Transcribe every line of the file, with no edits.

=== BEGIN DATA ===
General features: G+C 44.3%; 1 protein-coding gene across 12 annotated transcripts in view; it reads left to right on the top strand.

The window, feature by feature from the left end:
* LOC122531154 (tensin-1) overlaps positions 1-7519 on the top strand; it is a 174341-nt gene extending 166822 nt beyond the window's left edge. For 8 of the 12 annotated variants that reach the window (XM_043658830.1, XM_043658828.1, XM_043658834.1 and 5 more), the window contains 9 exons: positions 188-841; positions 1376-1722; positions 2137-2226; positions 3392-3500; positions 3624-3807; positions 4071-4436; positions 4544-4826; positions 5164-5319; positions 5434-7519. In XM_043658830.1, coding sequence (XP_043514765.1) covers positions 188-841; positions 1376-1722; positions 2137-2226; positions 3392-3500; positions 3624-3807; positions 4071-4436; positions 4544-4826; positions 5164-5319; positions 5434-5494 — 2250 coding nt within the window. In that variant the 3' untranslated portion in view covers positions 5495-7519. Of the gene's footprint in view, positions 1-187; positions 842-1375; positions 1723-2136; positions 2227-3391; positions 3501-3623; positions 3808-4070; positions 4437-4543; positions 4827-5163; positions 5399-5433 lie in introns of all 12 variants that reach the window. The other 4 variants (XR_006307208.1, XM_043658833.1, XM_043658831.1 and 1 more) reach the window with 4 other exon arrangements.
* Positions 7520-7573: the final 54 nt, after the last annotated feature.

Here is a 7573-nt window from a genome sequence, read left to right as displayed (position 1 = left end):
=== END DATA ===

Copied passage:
General features: G+C 44.3%; 1 protein-coding gene across 12 annotated transcripts in view; it reads left to right on the top strand.

The window, feature by feature from the left end:
* LOC122531154 (tensin-1) overlaps positions 1-7519 on the top strand; it is a 174341-nt gene extending 166822 nt beyond the window's left edge. For 8 of the 12 annotated variants that reach the window (XM_043658830.1, XM_043658828.1, XM_043658834.1 and 5 more), the window contains 9 exons: positions 188-841; positions 1376-1722; positions 2137-2226; positions 3392-3500; positions 3624-3807; positions 4071-4436; positions 4544-4826; positions 5164-5319; positions 5434-7519. In XM_043658830.1, coding sequence (XP_043514765.1) covers positions 188-841; positions 1376-1722; positions 2137-2226; positions 3392-3500; positions 3624-3807; positions 4071-4436; positions 4544-4826; positions 5164-5319; positions 5434-5494 — 2250 coding nt within the window. In that variant the 3' untranslated portion in view covers positions 5495-7519. Of the gene's footprint in view, positions 1-187; positions 842-1375; positions 1723-2136; positions 2227-3391; positions 3501-3623; positions 3808-4070; positions 4437-4543; positions 4827-5163; positions 5399-5433 lie in introns of all 12 variants that reach the window. The other 4 variants (XR_006307208.1, XM_043658833.1, XM_043658831.1 and 1 more) reach the window with 4 other exon arrangements.
* Positions 7520-7573: the final 54 nt, after the last annotated feature.

Here is a 7573-nt window from a genome sequence, read left to right as displayed (position 1 = left end):